Cleveland Ohio Shigellosis Cases on the Rise: Symptoms and Information

 cleveland, shigellosis, health, children

The city of Cleveland is issuing an alert to all citizens, visitors and families; the rise of shigellosis reported cases are on the rise, prompting for a health alert. There are symptoms and information provided to assist the public. The rise of cases has especially increased when it comes to children, this is an important alert to share for all travelers as they begin their holiday travel. Cleveland, Ohio has alerted schools and businesses of the situation, as shigellosis is highly contagious. This article will provide information on symptoms and next steps.

Symptoms to Watch for

Shigellosis is a contagious form of diarrhea which is passed through the Shigella bacteria. This can be spread through touching of another person who has the illness. Cleveland is reporting that a significant rise in the cases are coming from school aged children. It is highly suggested to never send children to daycare or any events while symptoms are present. The symptoms in relation to shigellosis encompass the following:

  • Diarrhea that may have strains of blood or mucus
  • Abdominal cramps that may become severely painful
  • Fever or rapidly escalating hot flashes
  • Nausea and loss of appetite
  • Vomitting in conjunction with cramps or fever

Parents should be aware of this illness as it mostly contracted and passed between children. Contact a family doctor or visit the emergency room immediately if a child is suffering from bouts of diarrhea that is leading to dehydration. If cramping or diarrhea is followed by a temperature of 101 F or higher, seek medical attention. Cleveland took note of the spike in cases on the 18th and the Cleveland Department of Public Health immediately released a health alert. Be aware of the symptoms and information that can prevent the spread of this illness.

What to Avoid

Keep hands away the face and mouth without thoroughly washing hands first. If changing a child’s diaper, be sure to spend up to 2-minutes washing hands with anti-bacterial soap. It is not guaranteed that anti-bacterial gel will prevent the spread. Be aware of what food is being consumed and the location of its source. Contaminated food can spur this illness, making it highly contagious in the family and beyond. Stay away from indoor pools that may had been contaminated by an infected person.

In most cases shigella clears up on its own within 24 to 48 hours. It is best to receive a proper diagnosis from a family doctor who can advise of the proper methods to prevent spreading the infection. It can take up to a few weeks or a month for bowel movements to return to normal. Once the illness has been detected, address it promptly to avoid complications.

Possible Complications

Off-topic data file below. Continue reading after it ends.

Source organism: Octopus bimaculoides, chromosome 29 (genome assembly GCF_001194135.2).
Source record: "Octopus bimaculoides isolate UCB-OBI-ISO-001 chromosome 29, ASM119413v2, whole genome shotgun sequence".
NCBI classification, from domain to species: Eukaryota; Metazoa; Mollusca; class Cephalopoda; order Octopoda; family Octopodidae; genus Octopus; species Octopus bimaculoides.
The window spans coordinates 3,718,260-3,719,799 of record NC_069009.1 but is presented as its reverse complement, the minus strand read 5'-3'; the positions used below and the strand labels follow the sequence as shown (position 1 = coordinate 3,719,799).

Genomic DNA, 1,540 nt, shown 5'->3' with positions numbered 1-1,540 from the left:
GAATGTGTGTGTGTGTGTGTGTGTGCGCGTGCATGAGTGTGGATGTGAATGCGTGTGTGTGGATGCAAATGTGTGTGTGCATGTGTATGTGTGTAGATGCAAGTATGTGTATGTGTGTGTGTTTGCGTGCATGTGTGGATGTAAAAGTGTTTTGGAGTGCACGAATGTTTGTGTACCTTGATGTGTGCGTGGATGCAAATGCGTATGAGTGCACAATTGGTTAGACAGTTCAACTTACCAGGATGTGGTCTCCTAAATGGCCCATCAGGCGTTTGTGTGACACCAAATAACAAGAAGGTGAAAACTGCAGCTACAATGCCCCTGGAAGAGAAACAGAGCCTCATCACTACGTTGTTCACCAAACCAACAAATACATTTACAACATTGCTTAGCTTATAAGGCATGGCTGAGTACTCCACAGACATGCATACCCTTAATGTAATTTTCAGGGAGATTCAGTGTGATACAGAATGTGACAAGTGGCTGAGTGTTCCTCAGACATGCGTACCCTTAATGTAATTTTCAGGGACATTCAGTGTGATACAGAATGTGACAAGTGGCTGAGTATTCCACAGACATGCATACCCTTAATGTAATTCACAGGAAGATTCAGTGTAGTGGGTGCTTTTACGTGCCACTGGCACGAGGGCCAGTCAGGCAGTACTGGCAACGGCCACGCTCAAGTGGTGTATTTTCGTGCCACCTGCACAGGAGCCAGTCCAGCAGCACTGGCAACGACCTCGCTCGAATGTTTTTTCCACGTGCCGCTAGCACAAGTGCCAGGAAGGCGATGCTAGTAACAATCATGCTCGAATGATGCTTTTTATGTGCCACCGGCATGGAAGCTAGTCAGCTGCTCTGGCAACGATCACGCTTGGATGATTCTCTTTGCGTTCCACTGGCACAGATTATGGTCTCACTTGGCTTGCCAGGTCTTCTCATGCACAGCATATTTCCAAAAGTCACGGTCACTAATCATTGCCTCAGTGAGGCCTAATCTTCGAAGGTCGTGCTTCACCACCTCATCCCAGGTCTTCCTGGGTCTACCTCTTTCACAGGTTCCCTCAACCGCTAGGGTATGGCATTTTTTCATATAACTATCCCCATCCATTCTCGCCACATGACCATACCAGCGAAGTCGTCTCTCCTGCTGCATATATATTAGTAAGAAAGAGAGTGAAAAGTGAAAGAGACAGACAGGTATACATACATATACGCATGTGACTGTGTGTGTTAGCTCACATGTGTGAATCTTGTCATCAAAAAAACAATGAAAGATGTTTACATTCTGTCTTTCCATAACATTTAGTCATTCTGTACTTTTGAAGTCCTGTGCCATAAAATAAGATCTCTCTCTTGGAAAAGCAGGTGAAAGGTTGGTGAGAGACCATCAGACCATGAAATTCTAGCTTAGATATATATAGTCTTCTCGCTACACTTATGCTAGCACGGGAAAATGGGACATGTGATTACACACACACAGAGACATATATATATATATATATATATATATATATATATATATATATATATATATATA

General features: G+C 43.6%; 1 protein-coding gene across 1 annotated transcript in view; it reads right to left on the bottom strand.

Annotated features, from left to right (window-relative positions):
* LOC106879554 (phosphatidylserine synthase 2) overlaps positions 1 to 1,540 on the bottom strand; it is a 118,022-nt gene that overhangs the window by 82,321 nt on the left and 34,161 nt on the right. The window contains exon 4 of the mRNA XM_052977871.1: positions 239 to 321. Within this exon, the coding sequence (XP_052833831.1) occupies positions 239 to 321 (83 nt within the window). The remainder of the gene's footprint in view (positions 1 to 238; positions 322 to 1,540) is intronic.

Avoid spreading the shigella infection, continually placing oneself around infected persons or not following hygiene parameters can lead to the following, possible, complications:

  • Dehydration – can lead to excessive dizziness, sunken eyes and dry diapers for children. Not immediately seeking a doctor can lead to shock.
  • Reactive arthritis – infections can create issues in arthritic patients, causing inflammation in the ankles, feet, or even conjunctivitis (red-eye).
  • Seizures – high fevers in conjunction with the shigella infection can cause children to experience seizures. Contact a doctor or visit the emergency room immediately if this complication arises.
  • Rectal prolapse – in severe cases, straining bowl movements may cause the lining of the rectum to move out through the anus. Avoid pushing or straining and seek medical advice for assistance.

Diagnosis and Treatment

Visiting a doctor is the best next step when shigellosis is suspected. A doctor will more than likely, take a stool sample and perform additional blood tests. If the tests or stool sample reflect the Shigella bacteria, the doctor will advise of either a fluid rich diet or prescribe antibiotics. Many doctors will advise patients to avoid all anti-diarrhea medications, as they could worsen the Shigella infection. The spread of shigellosis may be a threat, even for individuals who begin to feel better.

There is no vaccination to prevent shigellosis, remaining aware is key. Be sure to wash hands before and after touching food, visiting the bathroom or handling a child. If someone in the home is infected, be sure to properly disinfect all clothes in a separate laundry bag and clean all areas of contact. Cleveland has issued an alert regarding the rise of shigellosis cases. This article is a brief explanation of symptoms and information to share with family and friends. Seek a family doctor for information pertaining to your specific situation.

 

Angelina Bouc

Sources
Cleveland Dept. of Health
CDC
Kids Health

 

 

2 Responses to "Cleveland Ohio Shigellosis Cases on the Rise: Symptoms and Information"

  1. mary   December 20, 2013 at 1:48 pm

    I have no children and wash my hand with hot soapy water ,near compulsively……… but I have this the symptoms match. I’m angry when I called the drs office they did not know about this…….ugh what’s it going to take to find a good dr in Cleveland!!!!!!!

    Reply
    • Li Bouc   December 20, 2013 at 1:51 pm

      Mary be sure to call the Metro Nurse line or Cleveland Clinic,to confirm! Hopefully, you get better fast.

      Reply

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